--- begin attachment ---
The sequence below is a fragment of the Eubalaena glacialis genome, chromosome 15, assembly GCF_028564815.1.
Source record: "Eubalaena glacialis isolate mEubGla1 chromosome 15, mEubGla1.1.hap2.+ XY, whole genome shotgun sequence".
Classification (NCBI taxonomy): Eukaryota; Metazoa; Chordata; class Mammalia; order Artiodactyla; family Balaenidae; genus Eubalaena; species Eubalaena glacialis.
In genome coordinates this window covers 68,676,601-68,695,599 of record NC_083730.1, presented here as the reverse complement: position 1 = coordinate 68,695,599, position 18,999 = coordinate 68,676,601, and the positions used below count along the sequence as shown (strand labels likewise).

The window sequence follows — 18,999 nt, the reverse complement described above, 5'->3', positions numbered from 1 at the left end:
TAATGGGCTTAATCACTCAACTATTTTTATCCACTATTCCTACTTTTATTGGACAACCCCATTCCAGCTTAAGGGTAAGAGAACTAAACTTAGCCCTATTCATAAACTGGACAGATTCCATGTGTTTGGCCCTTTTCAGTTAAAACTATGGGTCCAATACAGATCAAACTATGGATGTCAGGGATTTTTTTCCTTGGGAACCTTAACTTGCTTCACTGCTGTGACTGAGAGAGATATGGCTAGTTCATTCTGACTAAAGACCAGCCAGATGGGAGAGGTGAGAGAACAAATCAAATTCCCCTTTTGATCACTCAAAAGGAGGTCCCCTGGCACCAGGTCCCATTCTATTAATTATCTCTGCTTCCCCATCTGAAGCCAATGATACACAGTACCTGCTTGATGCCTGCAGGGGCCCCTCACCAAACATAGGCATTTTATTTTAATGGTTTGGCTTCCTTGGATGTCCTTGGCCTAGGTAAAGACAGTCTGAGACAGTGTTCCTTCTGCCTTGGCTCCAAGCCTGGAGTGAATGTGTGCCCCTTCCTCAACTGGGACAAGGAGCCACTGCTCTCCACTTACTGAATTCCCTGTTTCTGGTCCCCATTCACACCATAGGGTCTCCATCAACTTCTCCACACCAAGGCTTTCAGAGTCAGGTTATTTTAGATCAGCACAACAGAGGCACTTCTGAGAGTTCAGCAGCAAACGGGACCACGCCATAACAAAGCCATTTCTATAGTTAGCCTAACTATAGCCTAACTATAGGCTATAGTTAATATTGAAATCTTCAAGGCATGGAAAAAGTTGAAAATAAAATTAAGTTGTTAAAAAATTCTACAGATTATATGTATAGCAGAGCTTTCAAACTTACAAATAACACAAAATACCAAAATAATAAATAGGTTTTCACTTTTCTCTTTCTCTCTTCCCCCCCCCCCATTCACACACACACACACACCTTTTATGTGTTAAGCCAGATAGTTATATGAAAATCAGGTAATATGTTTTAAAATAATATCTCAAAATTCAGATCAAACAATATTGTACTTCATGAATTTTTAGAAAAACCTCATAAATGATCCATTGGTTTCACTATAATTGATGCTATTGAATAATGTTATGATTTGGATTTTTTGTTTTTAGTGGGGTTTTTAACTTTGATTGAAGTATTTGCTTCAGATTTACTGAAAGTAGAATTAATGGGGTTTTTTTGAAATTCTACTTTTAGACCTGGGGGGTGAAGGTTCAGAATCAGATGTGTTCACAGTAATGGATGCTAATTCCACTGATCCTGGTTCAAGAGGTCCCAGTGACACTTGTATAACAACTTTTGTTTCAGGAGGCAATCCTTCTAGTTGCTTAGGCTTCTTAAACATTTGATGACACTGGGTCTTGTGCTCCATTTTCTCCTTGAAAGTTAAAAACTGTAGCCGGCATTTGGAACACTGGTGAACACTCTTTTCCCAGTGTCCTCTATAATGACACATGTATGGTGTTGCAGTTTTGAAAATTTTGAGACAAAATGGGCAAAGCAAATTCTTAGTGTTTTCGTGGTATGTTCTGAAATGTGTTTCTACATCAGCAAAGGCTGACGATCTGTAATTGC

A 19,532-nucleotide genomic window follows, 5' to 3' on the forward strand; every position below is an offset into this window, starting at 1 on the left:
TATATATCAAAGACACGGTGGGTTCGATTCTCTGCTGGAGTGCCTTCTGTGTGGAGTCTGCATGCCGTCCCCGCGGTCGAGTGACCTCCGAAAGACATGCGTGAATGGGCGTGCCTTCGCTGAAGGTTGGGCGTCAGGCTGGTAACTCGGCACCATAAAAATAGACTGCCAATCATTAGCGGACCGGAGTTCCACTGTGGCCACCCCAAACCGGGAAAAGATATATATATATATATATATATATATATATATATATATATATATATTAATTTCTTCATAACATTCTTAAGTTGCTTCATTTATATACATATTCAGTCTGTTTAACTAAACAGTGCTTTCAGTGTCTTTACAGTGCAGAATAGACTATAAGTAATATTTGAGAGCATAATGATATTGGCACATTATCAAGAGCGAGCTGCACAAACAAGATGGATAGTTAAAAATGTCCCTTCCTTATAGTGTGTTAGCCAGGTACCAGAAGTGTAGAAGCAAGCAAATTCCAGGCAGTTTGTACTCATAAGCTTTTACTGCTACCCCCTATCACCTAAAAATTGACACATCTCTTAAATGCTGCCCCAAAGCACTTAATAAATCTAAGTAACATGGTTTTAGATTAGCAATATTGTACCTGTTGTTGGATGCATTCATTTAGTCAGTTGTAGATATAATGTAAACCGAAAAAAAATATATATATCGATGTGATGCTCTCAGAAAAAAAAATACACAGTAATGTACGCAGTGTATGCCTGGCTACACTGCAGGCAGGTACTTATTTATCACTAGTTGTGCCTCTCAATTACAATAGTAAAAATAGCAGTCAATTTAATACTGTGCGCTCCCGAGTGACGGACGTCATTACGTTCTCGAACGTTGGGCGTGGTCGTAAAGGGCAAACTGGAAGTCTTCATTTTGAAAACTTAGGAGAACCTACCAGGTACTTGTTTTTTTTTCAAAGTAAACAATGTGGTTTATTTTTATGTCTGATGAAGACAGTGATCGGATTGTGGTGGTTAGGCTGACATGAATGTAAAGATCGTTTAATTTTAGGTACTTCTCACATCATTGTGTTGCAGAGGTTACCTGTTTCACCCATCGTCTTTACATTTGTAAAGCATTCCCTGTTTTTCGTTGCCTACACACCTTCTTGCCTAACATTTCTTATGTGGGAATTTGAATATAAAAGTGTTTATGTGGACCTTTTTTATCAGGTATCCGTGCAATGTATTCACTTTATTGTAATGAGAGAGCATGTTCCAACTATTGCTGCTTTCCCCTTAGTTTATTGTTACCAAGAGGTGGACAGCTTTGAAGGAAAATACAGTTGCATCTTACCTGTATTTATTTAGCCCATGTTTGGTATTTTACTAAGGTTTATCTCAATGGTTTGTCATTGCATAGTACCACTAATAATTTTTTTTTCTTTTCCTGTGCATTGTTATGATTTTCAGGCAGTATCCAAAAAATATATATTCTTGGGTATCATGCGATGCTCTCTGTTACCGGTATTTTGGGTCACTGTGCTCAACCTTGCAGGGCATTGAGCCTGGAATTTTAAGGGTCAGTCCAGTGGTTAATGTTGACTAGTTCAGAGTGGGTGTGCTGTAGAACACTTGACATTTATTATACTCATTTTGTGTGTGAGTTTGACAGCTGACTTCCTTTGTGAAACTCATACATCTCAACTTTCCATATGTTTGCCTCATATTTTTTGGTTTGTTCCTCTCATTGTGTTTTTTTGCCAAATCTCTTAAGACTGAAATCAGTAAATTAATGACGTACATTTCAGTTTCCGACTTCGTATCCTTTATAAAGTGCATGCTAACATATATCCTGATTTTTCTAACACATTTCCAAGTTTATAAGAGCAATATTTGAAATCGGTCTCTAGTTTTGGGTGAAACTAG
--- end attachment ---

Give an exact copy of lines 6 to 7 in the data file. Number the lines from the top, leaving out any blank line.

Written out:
TAATGGGCTTAATCACTCAACTATTTTTATCCACTATTCCTACTTTTATTGGACAACCCCATTCCAGCTTAAGGGTAAGAGAACTAAACTTAGCCCTATTCATAAACTGGACAGATTCCATGTGTTTGGCCCTTTTCAGTTAAAACTATGGGTCCAATACAGATCAAACTATGGATGTCAGGGATTTTTTTCCTTGGGAACCTTAACTTGCTTCACTGCTGTGACTGAGAGAGATATGGCTAGTTCATTCTGACTAAAGACCAGCCAGATGGGAGAGGTGAGAGAACAAATCAAATTCCCCTTTTGATCACTCAAAAGGAGGTCCCCTGGCACCAGGTCCCATTCTATTAATTATCTCTGCTTCCCCATCTGAAGCCAATGATACACAGTACCTGCTTGATGCCTGCAGGGGCCCCTCACCAAACATAGGCATTTTATTTTAATGGTTTGGCTTCCTTGGATGTCCTTGGCCTAGGTAAAGACAGTCTGAGACAGTGTTCCTTCTGCCTTGGCTCCAAGCCTGGAGTGAATGTGTGCCCCTTCCTCAACTGGGACAAGGAGCCACTGCTCTCCACTTACTGAATTCCCTGTTTCTGGTCCCCATTCACACCATAGGGTCTCCATCAACTTCTCCACACCAAGGCTTTCAGAGTCAGGTTATTTTAGATCAGCACAACAGAGGCACTTCTGAGAGTTCAGCAGCAAACGGGACCACGCCATAACAAAGCCATTTCTATAGTTAGCCTAACTATAGCCTAACTATAGGCTATAGTTAATATTGAAATCTTCAAGGCATGGAAAAAGTTGAAAATAAAATTAAGTTGTTAAAAAATTCTACAGATTATATGTATAGCAGAGCTTTCAAACTTACAAATAACACAAAATACCAAAATAATAAATAGGTTTTCACTTTTCTCTTTCTCTCTTCCCCCCCCCCCATTCACACACACACACACACCTTTTATGTGTTAAGCCAGATAGTTATATGAAAATCAGGTAATATGTTTTAAAATAATATCTCAAAATTCAGATCAAACAATATTGTACTTCATGAATTTTTAGAAAAACCTCATAAATGATCCATTGGTTTCACTATAATTGATGCTATTGAATAATGTTATGATTTGGATTTTTTGTTTTTAGTGGGGTTTTTAACTTTGATTGAAGTATTTGCTTCAGATTTACTGAAAGTAGAATTAATGGGGTTTTTTTGAAATTCTACTTTTAGACCTGGGGGGTGAAGGTTCAGAATCAGATGTGTTCACAGTAATGGATGCTAATTCCACTGATCCTGGTTCAAGAGGTCCCAGTGACACTTGTATAACAACTTTTGTTTCAGGAGGCAATCCTTCTAGTTGCTTAGGCTTCTTAAACATTTGATGACACTGGGTCTTGTGCTCCATTTTCTCCTTGAAAGTTAAAAACTGTAGCCGGCATTTGGAACACTGGTGAACACTCTTTTCCCAGTGTCCTCTATAATGACACATGTATGGTGTTGCAGTTTTGAAAATTTTGAGACAAAATGGGCAAAGCAAATTCTTAGTGTTTTCGTGGTATGTTCTGAAATGTGTTTCTACATCAGCAAAGGCTGACGATCTGTAATTGC

A 19,532-nucleotide genomic window follows, 5' to 3' on the forward strand; every position below is an offset into this window, starting at 1 on the left: